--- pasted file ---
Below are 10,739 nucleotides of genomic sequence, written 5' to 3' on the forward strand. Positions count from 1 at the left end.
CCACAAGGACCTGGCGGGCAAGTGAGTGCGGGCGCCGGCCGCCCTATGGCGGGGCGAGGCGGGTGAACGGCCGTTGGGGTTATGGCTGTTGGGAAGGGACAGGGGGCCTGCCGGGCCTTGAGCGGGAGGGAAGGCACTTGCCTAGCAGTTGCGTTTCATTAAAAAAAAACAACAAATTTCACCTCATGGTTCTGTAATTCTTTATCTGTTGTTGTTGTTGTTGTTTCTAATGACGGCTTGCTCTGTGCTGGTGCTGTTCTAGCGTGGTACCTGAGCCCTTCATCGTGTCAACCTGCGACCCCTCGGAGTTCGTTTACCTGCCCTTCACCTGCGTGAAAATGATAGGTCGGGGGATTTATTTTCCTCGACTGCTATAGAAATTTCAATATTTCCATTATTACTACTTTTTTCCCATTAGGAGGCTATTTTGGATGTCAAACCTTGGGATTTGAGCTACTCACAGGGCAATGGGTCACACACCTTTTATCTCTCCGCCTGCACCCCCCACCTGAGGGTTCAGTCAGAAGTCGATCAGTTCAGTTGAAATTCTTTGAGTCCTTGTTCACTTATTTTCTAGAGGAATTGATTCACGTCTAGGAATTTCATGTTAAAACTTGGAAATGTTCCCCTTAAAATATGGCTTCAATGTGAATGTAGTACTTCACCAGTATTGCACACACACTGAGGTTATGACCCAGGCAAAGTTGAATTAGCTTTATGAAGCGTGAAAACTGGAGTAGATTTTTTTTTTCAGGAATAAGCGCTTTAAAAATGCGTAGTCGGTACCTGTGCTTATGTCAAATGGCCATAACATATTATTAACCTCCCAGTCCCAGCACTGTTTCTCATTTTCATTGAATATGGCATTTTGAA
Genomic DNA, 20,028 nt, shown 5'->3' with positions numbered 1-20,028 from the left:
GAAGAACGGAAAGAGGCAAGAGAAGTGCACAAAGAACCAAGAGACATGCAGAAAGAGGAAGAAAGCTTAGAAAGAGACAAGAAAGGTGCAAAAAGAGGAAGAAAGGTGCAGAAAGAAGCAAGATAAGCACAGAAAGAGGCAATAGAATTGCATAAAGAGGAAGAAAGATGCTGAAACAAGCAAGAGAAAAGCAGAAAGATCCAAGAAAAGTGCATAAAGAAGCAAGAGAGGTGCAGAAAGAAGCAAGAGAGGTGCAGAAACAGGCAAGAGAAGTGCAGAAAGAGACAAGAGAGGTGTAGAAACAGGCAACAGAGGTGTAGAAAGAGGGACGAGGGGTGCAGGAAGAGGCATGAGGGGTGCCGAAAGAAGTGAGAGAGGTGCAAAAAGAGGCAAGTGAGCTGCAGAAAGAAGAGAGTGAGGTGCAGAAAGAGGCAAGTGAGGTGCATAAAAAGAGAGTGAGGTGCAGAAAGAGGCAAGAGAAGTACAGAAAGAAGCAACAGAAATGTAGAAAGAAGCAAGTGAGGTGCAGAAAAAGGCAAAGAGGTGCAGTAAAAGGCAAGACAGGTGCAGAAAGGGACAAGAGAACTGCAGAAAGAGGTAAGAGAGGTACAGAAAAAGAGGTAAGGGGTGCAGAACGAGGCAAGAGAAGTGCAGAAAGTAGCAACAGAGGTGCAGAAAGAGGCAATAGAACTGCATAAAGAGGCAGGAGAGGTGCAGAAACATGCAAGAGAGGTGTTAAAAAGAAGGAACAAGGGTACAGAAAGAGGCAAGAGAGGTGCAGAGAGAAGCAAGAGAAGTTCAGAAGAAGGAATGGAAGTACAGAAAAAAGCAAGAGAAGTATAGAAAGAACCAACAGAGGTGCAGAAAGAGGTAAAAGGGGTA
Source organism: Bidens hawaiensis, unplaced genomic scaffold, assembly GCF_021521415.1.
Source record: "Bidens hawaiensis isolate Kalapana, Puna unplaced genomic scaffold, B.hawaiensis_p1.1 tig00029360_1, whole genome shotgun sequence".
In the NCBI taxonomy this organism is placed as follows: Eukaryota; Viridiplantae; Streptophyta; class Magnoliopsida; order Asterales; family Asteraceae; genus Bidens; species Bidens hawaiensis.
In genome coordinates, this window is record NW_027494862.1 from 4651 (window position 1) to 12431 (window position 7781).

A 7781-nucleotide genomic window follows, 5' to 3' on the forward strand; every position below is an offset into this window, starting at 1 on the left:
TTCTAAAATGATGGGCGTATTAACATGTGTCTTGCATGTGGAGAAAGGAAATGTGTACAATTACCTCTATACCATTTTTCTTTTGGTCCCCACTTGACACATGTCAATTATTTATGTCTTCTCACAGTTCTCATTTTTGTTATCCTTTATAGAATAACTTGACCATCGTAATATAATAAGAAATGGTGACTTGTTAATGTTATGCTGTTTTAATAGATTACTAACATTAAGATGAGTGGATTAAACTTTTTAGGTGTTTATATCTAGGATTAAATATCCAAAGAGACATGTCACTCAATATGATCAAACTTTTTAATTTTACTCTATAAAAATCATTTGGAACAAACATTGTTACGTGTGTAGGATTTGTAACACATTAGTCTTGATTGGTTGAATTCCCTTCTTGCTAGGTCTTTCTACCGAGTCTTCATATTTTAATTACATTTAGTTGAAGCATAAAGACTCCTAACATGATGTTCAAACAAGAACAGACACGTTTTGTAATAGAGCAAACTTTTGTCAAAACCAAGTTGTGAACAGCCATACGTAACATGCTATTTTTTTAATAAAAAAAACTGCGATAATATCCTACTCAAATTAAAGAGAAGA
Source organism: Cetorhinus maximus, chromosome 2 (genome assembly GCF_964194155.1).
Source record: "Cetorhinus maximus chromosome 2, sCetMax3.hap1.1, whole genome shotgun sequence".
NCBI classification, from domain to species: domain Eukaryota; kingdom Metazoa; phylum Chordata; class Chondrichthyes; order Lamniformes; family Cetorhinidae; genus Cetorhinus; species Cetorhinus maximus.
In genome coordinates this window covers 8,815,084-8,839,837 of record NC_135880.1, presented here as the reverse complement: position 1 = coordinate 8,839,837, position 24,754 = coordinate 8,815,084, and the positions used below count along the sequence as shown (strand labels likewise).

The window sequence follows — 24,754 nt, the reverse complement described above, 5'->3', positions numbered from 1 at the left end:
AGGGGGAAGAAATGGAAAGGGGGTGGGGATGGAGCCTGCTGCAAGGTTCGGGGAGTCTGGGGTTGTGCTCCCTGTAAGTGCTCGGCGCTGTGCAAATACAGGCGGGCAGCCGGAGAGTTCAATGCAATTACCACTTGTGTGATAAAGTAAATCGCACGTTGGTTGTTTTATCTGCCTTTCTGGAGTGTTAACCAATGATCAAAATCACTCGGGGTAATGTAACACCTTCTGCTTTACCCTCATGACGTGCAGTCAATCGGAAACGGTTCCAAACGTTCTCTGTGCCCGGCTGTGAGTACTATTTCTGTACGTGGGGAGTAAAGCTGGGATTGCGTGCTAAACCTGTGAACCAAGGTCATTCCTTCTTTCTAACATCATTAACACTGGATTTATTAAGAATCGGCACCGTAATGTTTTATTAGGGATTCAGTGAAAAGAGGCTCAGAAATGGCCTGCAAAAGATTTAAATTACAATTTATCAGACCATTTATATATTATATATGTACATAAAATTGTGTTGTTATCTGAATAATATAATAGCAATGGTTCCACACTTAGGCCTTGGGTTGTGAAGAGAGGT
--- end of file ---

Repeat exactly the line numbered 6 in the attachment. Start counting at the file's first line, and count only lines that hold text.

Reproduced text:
Source record: "Bidens hawaiensis isolate Kalapana, Puna unplaced genomic scaffold, B.hawaiensis_p1.1 tig00029360_1, whole genome shotgun sequence".